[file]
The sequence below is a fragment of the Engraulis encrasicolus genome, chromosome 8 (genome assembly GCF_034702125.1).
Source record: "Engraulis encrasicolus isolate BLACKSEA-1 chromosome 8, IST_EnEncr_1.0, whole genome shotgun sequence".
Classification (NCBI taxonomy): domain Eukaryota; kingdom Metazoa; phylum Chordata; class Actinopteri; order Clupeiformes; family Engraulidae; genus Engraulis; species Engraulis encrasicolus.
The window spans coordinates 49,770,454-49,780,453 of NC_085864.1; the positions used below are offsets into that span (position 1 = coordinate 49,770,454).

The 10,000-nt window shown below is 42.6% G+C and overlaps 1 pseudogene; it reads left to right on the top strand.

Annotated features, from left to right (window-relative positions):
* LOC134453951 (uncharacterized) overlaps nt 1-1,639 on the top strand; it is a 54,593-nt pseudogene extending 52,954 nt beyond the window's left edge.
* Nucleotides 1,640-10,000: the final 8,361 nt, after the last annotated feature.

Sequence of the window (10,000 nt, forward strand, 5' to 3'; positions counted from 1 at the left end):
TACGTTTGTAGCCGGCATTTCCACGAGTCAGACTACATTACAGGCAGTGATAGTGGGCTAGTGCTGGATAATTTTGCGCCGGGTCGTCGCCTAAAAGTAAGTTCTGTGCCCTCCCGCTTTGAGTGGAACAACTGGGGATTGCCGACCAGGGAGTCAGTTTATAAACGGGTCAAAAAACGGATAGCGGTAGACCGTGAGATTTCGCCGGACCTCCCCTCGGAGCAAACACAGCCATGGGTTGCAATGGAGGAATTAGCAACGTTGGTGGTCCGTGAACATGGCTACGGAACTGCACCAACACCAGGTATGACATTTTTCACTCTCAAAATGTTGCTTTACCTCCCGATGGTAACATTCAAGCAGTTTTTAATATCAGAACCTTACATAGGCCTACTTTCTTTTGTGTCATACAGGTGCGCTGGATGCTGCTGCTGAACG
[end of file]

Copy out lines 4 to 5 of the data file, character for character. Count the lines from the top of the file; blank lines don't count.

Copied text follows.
The window spans coordinates 49,770,454-49,780,453 of NC_085864.1; the positions used below are offsets into that span (position 1 = coordinate 49,770,454).

The 10,000-nt window shown below is 42.6% G+C and overlaps 1 pseudogene; it reads left to right on the top strand.